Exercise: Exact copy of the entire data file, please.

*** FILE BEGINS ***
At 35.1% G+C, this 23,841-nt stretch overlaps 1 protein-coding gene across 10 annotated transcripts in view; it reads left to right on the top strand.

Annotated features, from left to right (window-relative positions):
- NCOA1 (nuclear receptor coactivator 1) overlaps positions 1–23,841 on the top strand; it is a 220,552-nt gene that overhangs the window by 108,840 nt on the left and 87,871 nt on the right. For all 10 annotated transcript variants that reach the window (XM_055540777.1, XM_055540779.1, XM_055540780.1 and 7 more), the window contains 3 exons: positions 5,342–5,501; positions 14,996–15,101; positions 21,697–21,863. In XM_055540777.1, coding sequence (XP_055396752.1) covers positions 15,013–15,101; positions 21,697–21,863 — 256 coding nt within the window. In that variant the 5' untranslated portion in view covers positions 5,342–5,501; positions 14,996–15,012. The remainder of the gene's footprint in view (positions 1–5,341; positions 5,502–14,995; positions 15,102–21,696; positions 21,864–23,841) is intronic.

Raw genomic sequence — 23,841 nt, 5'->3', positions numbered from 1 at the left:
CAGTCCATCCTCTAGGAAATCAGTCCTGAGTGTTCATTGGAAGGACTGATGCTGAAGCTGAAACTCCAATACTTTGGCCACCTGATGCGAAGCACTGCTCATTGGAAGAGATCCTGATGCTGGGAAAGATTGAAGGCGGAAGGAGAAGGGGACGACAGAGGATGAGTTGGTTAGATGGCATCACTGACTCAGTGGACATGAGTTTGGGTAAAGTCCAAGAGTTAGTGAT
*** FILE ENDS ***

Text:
At 35.1% G+C, this 23,841-nt stretch overlaps 1 protein-coding gene across 10 annotated transcripts in view; it reads left to right on the top strand.

Annotated features, from left to right (window-relative positions):
- NCOA1 (nuclear receptor coactivator 1) overlaps positions 1–23,841 on the top strand; it is a 220,552-nt gene that overhangs the window by 108,840 nt on the left and 87,871 nt on the right. For all 10 annotated transcript variants that reach the window (XM_055540777.1, XM_055540779.1, XM_055540780.1 and 7 more), the window contains 3 exons: positions 5,342–5,501; positions 14,996–15,101; positions 21,697–21,863. In XM_055540777.1, coding sequence (XP_055396752.1) covers positions 15,013–15,101; positions 21,697–21,863 — 256 coding nt within the window. In that variant the 5' untranslated portion in view covers positions 5,342–5,501; positions 14,996–15,012. The remainder of the gene's footprint in view (positions 1–5,341; positions 5,502–14,995; positions 15,102–21,696; positions 21,864–23,841) is intronic.

Raw genomic sequence — 23,841 nt, 5'->3', positions numbered from 1 at the left:
CAGTCCATCCTCTAGGAAATCAGTCCTGAGTGTTCATTGGAAGGACTGATGCTGAAGCTGAAACTCCAATACTTTGGCCACCTGATGCGAAGCACTGCTCATTGGAAGAGATCCTGATGCTGGGAAAGATTGAAGGCGGAAGGAGAAGGGGACGACAGAGGATGAGTTGGTTAGATGGCATCACTGACTCAGTGGACATGAGTTTGGGTAAAGTCCAAGAGTTAGTGAT